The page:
Hillary Clinton likely alienated voters when she said on the campaign trail in September that half of Donald Trump’s supporters were “deplorables,” her campaign manager has finally acknowledged.
“I think it definitely could have alienated some voters, and that’s why she got out there right away,” Mook admitted reluctantly in a forum discussion hosted earlier this week by CNN’s Jake Tapper.
Tapper, who aired the segment on his show on Sunday, had asked the failed campaign chief about an internal Clinton campaign study which found that Clinton’s Sept. 9 comment that “you could put half of Trump’s supporters into what I call the basket of deplorables” had a more negative impact on undecided voters than anything else during the campaign.
In the CNN forum, which was also attended by Trump campaign manager Kellyanne Conway, Mook first downplayed Clinton’s remark.
“Did you realize at that time that that comment that she made was as potentially damaging as this one study by somebody who worked for our campaign says it was?” Tapper asked.
“Hillary apologized right away after that and said that she misspoke and that she regretted the comment. That’s something that Donald Trump wouldn’t do, you know,” Mook said.
But pressed by Tapper, Mook finally said that Clinton’s comment, which she made at an LGBT function, was alienating for some voters.
The internal study that Tapper cited during the forum was conducted by Diane Hessan. She was hired on special assignment by the Clinton campaign to help understand undecided voters.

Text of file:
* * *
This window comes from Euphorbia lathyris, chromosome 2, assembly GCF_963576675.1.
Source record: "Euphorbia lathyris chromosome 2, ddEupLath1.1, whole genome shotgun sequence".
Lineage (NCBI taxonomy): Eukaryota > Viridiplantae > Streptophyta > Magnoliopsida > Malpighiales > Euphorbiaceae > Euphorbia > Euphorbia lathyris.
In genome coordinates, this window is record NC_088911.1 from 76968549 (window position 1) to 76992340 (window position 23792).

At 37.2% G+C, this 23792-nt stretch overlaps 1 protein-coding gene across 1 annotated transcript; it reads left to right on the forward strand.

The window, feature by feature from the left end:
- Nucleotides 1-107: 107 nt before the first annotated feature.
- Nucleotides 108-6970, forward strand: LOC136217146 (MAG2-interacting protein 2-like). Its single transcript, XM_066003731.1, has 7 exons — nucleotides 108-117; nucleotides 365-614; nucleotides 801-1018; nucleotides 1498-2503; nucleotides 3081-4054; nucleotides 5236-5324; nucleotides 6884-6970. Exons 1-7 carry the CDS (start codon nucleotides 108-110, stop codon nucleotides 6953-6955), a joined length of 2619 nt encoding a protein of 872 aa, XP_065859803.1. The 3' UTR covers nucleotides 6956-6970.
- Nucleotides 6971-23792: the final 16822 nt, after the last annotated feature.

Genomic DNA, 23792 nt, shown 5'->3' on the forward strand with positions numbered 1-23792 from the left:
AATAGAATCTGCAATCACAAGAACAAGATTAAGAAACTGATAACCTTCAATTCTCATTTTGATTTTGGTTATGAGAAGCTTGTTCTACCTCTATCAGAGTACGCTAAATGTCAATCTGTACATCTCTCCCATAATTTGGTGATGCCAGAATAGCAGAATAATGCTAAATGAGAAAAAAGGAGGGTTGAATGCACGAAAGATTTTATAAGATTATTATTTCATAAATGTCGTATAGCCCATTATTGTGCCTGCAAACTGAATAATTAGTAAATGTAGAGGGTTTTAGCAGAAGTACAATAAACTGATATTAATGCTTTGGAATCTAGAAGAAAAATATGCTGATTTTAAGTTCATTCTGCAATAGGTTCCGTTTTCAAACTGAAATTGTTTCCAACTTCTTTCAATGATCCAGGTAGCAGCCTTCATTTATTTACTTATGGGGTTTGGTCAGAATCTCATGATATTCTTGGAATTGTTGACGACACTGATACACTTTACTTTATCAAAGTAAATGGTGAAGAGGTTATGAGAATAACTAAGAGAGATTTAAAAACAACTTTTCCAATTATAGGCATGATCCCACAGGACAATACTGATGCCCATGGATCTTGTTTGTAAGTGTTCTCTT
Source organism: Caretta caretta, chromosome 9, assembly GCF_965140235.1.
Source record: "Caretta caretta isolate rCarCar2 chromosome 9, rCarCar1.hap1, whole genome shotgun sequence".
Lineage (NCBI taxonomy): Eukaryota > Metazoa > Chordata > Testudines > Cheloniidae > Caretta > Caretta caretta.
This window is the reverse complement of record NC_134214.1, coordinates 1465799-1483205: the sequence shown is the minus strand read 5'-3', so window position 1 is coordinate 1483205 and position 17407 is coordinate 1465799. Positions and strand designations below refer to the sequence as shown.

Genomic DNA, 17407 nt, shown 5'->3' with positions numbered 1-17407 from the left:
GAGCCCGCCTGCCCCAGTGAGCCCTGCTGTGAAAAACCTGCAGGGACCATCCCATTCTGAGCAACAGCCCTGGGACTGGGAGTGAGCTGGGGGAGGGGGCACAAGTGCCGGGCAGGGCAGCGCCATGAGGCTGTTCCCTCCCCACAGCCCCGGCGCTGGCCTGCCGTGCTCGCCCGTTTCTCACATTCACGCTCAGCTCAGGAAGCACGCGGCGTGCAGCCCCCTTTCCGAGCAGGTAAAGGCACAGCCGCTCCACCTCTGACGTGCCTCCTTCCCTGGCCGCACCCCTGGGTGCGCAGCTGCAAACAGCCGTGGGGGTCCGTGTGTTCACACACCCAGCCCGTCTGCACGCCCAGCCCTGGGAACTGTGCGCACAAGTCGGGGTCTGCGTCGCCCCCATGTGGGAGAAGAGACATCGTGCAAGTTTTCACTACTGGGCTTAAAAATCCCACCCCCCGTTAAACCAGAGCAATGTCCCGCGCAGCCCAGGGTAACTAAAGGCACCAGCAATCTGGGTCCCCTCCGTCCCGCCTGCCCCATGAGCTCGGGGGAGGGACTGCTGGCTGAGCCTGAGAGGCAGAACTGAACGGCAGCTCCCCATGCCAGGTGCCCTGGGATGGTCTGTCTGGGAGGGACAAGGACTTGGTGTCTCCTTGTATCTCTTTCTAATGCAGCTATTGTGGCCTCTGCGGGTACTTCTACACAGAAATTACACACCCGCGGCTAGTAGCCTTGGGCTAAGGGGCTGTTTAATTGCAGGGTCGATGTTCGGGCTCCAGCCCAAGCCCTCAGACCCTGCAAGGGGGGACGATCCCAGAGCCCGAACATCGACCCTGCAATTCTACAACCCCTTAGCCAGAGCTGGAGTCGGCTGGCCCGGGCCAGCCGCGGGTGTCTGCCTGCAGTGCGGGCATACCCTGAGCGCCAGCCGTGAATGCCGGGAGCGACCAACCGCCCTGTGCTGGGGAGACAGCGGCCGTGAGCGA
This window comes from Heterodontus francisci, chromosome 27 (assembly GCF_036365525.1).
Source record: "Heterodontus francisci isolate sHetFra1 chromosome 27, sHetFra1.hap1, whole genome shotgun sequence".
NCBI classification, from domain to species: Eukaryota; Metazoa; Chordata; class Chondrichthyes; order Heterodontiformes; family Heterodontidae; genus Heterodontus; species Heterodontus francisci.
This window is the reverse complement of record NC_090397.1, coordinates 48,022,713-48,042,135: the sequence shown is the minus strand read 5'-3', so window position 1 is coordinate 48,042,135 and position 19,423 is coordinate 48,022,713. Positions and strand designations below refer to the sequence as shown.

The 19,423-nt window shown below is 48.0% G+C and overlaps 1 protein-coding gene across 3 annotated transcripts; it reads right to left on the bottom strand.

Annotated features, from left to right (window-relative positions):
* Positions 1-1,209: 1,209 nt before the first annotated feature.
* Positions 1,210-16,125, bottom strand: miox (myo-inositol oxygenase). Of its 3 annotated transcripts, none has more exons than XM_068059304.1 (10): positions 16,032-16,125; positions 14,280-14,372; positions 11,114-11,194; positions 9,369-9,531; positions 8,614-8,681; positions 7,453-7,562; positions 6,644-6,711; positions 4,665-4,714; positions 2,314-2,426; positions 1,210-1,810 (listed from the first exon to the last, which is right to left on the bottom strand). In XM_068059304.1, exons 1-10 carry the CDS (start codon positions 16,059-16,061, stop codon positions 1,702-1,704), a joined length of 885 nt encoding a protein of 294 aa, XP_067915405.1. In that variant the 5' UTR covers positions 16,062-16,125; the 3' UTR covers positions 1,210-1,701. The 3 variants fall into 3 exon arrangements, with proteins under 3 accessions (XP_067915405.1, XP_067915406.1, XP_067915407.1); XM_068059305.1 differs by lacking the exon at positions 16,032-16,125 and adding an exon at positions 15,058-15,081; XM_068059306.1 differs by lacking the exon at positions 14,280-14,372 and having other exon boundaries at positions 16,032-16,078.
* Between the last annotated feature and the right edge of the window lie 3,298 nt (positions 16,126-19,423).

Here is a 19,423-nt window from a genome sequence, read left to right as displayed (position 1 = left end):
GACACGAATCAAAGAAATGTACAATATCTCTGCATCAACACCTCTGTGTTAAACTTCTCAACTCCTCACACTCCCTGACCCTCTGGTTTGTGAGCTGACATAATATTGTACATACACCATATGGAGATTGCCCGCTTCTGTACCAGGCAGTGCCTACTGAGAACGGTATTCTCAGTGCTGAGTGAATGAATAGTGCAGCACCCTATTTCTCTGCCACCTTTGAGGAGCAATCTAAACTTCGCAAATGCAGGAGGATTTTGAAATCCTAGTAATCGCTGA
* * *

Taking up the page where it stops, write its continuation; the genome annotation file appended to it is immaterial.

[dcquiz] In an op-ed in the Boston Globe, Hessan wrote that she made contact with 300 undecideds and kept in touch with 250 throughout the campaign.
After Clinton’s loss, Hessan said that she reviewed all of her notes given to her by the undecided voters.
“All hell broke loose,” she wrote of her sample’s response to Clinton’s “deplorables” comment.
She relayed comments from a participant named George who lives in Pennsylvania, which Trump narrowly won.
“George told me that his neighborhood was outraged, that many of his hard-working, church-going, family-loving friends resented being called that name,” Hessan wrote in the op-ed. “He told me that he looked up the word in the dictionary, and that it meant something so bad that there is no hope, like the aftermath of a tsunami. You know, he said, Clinton ended up being the biggest bully of them all.”
Hessan’s findings undercut the theory floated by Mook and other campaign alums that FBI director James Comey’s actions leading up to the election led to Clinton’s defeat. Mook has blamed Comey’s decision to send letters to Congress pertaining to the FBI’s Clinton email investigation for hurting the candidate at the polls.
While Mook now realizes that Clinton hurt her electoral chances with the “deplorables” remark, he embraced it himself during the campaign.
“I think a lot of the people that stand by Donald Trump are deplorable. And the things that they say are deplorable,” he said during an interview with NBC’s Chuck Todd in October.